Shot in about 8 weeks with a low number of takes and some impressive adlibbed and one-shot scenes this is a movie worth seeing even before you look at the cast list and the professional reviews. The plot is partly a comedy, partly a character drama and partly a romance (albeit a rather tidy one) and each aspect pretty much works in tandem with the others. The comic tension between the characters is really well written and, although it is a cliché, it does fizz and spark across the screen and is regularly hilarious and consistently a delight to the ears. With such superficial energy it would be easy to ignore the fact that it is interesting below this; specifically I liked the character of Tracy and the way that parts of the film show her character being stripped back as she in particular learns something about how she comes across, softening her character a little bit in later scenes. However to suggest that this has great depths is to give it more praise than it deserves, because it doesn't run deep and it isn't a great drama. Likewise the romance isn't a main part of it but it does still work because it is all delivered at such a fresh and funny pace that it draws you in, even to the point where I gratefully accepted the film's conclusion with a smile rather than a sneer.
The cast are a delight, but then that pretty much goes without saying, and they work with the dialogue like a surgeon uses a scalpel. In fact that is a good example because the dialogue is normally almost as sharp as said instrument. Grant may have got top billing and the big money (which he then donated away) but it is very much a shared effort between the three stars, with Grant in fact having the least showy character. If anything the film belongs to Hepburn who is a delight whether spitting back at her father with tears in her eyes or a barbed comment sliding in like a greased knife. Stewart is just as good and is reaction shots show a real comic timing, but he also gives good dialogue and he is fun. Like Stewart, Grant has a great chemistry with Hepburn, which means that he can deliver convincing tension and trade insults without undermining the ending which otherwise would have maybe been an ask too far. Hussey is good and it is easy to forget that she must have felt a bit out of her depth but it never shows in her performance. Support is roundly strong from Young, Nash, Halliday and even Weildler.
Overall this is a delightful film that is such fun and has such a good pace and spark that it is easy to buy into the weaker elements of the narrative and not only forgive them but get into them. The dialogue is sparky and funny while the delivery of same is just what the material deserved. The cast have chemistry and help inject urgency to the story that keeps it all moving forward. A wonderfully delightful film that is fun to watch and surprisingly engaging.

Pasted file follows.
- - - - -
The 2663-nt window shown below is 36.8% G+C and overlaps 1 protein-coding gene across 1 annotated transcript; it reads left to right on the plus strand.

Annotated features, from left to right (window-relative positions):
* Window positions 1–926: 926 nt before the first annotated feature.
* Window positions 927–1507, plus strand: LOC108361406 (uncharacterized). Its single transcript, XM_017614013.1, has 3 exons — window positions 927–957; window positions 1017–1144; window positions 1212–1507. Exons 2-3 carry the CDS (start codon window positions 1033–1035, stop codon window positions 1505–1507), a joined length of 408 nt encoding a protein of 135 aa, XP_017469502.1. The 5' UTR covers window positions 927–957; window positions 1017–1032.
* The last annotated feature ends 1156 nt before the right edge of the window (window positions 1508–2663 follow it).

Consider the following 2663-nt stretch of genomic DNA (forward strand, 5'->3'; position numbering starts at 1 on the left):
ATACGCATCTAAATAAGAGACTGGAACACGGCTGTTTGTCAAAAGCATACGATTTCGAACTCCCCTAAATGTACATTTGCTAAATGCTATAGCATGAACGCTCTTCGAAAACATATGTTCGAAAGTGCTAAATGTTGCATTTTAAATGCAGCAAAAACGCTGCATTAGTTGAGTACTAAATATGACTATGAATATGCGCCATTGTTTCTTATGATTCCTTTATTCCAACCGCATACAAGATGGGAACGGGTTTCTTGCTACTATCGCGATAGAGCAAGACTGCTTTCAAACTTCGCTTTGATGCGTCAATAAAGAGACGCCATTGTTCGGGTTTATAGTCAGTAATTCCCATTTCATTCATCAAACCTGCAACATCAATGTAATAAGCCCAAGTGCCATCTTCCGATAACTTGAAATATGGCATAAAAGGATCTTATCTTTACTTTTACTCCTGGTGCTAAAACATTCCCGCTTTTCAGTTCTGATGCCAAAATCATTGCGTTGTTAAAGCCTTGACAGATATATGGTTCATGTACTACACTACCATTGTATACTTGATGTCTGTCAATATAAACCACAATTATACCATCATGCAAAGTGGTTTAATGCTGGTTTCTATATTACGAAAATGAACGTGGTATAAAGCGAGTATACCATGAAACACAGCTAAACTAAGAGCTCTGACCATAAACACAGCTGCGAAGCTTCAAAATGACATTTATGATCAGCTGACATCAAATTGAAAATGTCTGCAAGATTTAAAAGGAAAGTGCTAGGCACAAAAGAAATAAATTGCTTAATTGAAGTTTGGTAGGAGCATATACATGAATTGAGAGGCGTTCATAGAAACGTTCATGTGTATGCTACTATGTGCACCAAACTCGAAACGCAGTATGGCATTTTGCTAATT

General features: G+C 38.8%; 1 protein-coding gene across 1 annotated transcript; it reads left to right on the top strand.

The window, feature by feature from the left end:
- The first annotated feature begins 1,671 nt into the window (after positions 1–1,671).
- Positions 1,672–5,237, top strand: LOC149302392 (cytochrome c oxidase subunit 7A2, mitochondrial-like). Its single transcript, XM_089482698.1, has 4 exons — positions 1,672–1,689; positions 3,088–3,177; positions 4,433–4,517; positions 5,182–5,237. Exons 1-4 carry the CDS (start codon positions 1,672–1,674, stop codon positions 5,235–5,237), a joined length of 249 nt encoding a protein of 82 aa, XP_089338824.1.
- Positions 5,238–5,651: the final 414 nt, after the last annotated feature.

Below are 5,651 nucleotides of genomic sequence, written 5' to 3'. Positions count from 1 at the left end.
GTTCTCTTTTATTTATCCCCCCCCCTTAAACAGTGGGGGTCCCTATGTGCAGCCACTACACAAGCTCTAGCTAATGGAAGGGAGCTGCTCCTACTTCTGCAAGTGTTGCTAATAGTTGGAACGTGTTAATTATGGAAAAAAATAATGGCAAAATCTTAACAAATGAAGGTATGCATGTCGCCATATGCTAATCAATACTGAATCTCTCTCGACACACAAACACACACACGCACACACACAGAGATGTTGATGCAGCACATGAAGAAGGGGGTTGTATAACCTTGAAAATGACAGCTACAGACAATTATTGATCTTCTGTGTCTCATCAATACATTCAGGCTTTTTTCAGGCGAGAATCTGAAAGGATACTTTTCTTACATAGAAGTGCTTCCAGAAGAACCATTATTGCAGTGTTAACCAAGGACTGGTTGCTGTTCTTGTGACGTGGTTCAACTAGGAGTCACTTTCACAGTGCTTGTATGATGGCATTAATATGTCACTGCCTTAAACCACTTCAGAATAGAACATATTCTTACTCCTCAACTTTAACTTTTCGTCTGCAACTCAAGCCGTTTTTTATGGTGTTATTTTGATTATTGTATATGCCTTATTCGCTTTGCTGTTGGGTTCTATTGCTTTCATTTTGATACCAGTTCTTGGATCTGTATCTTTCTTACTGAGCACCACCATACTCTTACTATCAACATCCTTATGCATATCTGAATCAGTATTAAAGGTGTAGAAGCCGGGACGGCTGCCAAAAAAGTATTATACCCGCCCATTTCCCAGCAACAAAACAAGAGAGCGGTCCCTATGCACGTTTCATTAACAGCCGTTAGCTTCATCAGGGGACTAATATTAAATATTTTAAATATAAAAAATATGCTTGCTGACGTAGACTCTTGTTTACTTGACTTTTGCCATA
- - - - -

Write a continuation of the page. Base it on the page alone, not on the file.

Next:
The excellent play by Phillip Barry, is the basis for the delightful
transfer to the screen. The choice of George Cukor as its director
seems to have been made in heaven. Indeed, Mr. Cukor clearly understood
what was needed to make this film the classic it became. George Cukor's
contribution, as well of the magnificent screenplay, by Donald Ogden
Stewart, make this a timeless comedy that looks as fresh today as when
it was originally released.
It helps tremendously that Katherine Hepburn had played Tracy Lord on the stage and knew what made her tick. Ms. Hepburn, an actress of enormous talent, is the embodiment of this society woman. Katherine Hepburn clearly understood her character. Having come herself from a privileged family, she was able to get deep inside her character. Tracy Lord is going to be married to George Kitteredge, a man from her own social circle. Deep down inside, Tracy can't get her mind from the man she really loves, the rascal Dexler.
The casting of Cary Grant as C.K. Dexler was a touch of genius. Mr. Grant had played opposite Ms. Hepburn before. He was an actor that always delivered and was always a welcome addition to any of the movies of the period. Mr. Grant, with his good looks, makes the perfect man to play the part. As Dexler, the man who broke Tracy's heart, he returns just before the wedding, perhaps to remind her he's still loves her and can't get her out of his mind.
James Stewart was the other happy casting of "The Philadelphia Story". He was relatively unknown to the movie going public, but he left his mark all over the picture. As McCauley (Mike) Conner, this actor was perfect. As the tabloid reporter infiltrating the society wedding he proved his impeccable sense of timing.
Ruth Hussey, contributes to the film in unexpected ways. Virginia Weidler, as Dinah, is irresistible. The rest of the ensemble cast is a director's dream. Mary Nash, John Howard, Roland Young, John Halliday, Henry Daniel and the rest, are perfect.
"The Philadelphia Story" will keep delighting audiences for many years to come.